Article / 08 October 2015 at 10:31 GMT

TPP trade deal: The US is back in the game

Head of Macro Analysis / Saxo Bank
France
  • China's Silk Road policy spurs US to act
  • TPP will be a bulwark against China’s power
  • A powerful signal that the US is back in the game
  • Deal may boost international trade and jobs
  • Japan may be the biggest beneficiary

obama tpp

 President Obama selling the benefits of TPP. Source: ustr.gov


By Christopher Dembik

The past few years will be remembered as a moment in history when the United States temporarily lost its role as the underwriter of the global economic system. The country was unable to reform the international system after the 2007 crisis and has lost political and economic influence in most regions of the world. It's facing new competition from China, Russia, Iran and even Brazil.

A strategic move to contain China

China’s Silk Road policy acted as a wake-up call for the United States. This ambitious strategy will change the geoeconomic map of Asia to the benefit of China and confirms its will to take a leading role in global affairs. To avoid being marginalised, the United States had no choice but to react and to accelerate the signing of the Trans-Pacific Partnership. It is the capstone of Obama’s Asia rebalancing and it will act as a bulwark against China’s power.  

This trade alliance will give the United States the perfect excuse to intervene in trade and territorial disputes in the oil-rich South China sea, and its reaffirms the US commitment to support its regional allies, such as Taiwan, that are worried about Chinese ambitions. The TPP goes beyond trade, it is the symbol that the US is back in the game!

It will also have important economic consequences as it has been signed by the countries which represent 40% of the world’s economy. Since the global financial crisis, worldwide trade growth has been slower than in previous periods of economic recovery which reinforces concerns about a further economic slowdown or even a global recession. The TPP may help to reverse the downward trend in trade by boosting exports, economic growth and creating more jobs in Latin America and in Asia.

Winners and losers

Promoters of the TPP consider this trade alliance all good. The United States forecast that the agreement will add $223 billion a year to incomes of workers in all the countries, with $77 billion of that going to US workers. Such rosy thinking is certainly misplaced considering the macroeconomic impact of previous trade agreements.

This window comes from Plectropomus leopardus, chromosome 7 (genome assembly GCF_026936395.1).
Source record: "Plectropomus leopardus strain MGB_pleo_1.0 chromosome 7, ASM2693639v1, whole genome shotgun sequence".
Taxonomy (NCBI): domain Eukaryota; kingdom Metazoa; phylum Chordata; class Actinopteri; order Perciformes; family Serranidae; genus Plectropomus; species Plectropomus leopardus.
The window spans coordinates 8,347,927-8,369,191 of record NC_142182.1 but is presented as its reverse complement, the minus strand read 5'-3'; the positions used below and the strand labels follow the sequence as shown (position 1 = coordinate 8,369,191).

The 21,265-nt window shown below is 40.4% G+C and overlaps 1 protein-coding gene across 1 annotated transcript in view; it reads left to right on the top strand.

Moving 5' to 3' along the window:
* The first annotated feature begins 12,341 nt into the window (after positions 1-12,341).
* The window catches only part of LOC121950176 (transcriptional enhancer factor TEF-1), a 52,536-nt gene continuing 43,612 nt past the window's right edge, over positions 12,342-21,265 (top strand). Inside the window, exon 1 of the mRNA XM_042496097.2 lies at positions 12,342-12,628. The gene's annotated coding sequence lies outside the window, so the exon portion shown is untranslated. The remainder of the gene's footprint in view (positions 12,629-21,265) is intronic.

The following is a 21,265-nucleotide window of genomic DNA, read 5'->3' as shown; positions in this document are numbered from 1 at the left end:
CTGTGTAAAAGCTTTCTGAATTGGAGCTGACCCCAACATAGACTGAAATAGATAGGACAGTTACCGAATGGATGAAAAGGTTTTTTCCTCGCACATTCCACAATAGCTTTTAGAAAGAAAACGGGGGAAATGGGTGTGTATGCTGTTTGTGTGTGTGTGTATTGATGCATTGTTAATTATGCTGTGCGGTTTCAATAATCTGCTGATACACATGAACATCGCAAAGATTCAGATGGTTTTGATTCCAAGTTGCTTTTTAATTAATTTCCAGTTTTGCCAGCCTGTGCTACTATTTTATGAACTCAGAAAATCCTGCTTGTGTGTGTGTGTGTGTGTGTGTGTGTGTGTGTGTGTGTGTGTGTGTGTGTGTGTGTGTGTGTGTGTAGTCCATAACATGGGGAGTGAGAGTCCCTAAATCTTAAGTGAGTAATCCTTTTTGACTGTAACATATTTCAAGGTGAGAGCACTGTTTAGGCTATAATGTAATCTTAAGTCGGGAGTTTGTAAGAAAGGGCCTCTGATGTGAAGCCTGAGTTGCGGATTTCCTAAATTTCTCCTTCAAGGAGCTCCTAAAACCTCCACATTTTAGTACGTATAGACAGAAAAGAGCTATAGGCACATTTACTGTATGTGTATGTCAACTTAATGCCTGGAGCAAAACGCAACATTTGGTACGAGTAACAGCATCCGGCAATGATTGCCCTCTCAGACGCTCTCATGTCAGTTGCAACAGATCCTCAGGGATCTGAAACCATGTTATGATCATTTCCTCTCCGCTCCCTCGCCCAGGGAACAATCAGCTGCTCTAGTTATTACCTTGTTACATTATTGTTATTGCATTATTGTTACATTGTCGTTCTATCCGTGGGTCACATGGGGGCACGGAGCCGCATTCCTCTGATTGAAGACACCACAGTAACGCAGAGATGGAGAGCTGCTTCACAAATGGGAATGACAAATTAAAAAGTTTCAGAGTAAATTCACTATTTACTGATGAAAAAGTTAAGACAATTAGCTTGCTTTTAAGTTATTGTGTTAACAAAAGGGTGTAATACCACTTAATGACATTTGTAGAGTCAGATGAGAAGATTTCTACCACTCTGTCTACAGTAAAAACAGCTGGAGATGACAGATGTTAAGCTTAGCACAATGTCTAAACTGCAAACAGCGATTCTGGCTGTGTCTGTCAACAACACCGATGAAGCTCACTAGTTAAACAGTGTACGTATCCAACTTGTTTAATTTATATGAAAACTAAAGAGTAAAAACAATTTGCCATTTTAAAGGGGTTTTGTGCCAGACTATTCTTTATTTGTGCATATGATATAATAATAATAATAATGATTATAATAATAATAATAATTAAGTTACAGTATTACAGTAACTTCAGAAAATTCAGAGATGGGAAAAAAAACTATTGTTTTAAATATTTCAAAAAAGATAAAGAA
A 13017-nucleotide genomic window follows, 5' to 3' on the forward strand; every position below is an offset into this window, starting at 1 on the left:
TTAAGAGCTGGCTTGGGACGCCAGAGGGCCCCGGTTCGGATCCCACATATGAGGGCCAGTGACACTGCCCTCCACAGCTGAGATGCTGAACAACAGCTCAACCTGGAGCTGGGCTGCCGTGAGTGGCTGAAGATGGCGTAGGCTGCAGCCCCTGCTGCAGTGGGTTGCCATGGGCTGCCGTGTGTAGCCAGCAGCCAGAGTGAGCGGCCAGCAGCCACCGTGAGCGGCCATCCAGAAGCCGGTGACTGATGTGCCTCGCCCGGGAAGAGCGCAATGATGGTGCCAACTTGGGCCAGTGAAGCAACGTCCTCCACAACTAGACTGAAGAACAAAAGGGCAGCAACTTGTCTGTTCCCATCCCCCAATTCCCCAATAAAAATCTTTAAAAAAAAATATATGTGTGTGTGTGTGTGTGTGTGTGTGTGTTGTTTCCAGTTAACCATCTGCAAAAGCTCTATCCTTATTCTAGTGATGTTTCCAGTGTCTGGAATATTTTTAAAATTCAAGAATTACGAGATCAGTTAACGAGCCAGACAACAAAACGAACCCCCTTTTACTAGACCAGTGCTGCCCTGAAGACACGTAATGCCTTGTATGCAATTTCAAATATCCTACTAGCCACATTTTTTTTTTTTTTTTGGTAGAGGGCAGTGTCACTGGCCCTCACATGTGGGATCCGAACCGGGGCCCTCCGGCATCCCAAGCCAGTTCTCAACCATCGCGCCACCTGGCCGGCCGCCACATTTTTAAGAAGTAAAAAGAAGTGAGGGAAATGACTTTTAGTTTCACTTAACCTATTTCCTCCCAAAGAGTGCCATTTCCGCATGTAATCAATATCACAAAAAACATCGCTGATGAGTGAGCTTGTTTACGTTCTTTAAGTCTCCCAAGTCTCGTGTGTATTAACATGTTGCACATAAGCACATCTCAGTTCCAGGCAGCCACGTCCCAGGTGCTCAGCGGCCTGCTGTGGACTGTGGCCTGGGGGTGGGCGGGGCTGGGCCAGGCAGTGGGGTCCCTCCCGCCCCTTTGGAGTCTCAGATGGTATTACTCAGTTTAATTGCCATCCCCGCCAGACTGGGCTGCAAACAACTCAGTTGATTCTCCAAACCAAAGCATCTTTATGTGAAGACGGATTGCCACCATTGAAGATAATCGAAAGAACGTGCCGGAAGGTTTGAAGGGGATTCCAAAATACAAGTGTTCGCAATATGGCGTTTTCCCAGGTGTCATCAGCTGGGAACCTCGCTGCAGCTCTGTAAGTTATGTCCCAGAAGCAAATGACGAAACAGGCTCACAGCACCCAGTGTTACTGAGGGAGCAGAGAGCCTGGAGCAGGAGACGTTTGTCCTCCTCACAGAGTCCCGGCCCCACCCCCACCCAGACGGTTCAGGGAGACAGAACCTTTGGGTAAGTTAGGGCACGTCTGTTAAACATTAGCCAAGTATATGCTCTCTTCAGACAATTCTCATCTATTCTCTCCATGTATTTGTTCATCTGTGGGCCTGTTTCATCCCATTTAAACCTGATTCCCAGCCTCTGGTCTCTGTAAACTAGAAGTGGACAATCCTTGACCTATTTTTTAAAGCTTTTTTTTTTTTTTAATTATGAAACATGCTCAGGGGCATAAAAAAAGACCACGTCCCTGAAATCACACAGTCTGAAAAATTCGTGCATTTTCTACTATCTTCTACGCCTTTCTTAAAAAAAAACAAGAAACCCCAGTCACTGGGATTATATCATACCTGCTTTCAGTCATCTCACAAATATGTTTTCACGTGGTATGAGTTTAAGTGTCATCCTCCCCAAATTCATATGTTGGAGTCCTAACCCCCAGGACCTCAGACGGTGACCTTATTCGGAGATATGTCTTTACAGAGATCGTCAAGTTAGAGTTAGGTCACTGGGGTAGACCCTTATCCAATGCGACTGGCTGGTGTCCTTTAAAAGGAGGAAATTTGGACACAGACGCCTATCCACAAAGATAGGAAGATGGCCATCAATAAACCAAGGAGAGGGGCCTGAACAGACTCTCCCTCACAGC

The North American Free Trade Agreement, signed in 1994 between the United States, Canada and Mexico, resulted in higher labour productivity (+170% for the USA and + 76% for Mexico between 1994 and 2011), stronger growth in the manufacturing sector and more jobs in Mexico but a lower impact on economic growth in the US and a slow rise in wages. Real hourly compensation for American workers rose by only 16% from 1994 to 2011.

The United States won’t benefit from much of the TPP. US consumers will have access to cheaper goods, which will buy social peace, but they should not expect much higher wages. There will be job losses for low-skilled workers in industry who will have to switch to precarious jobs in the service sector. There will be huge revenues for US companies and for Wall Street. The lesson we can draw from the past is that free trade agreements usually help emerging countries to develop their economies and reduce inequalities.

However, the main winner of the deal may be Japan. That may sound surprising but the TPP will force Japan to open up to competition and foreign investors. The country will be able to attract more foreign direct investment, which stands at 6% of GDP today versus 17% of GDP in the US and 22% of GDP in China; and to increase productivity in the service sector. This is a key opportunity for Japan to strengthen economic growth as Abenomics falters.

Europeans have every interest in looking closely at the economic output of the TPP as the negotiations about the Transatlantic Trade and Investment Partnership are slowing down. Europe is wedged between the Chinese Silk Road and the TPP. Its last chance to avoid economic stagnation is to implement a strategy of international development of its own.

Abe
Shinzo's Abenomics is faltering. TPP might save it. Photo: Wikimedia Commons 

– Edited by Clare MacCarthy

Christopher Dembik is an economist with Saxo Bank in Paris

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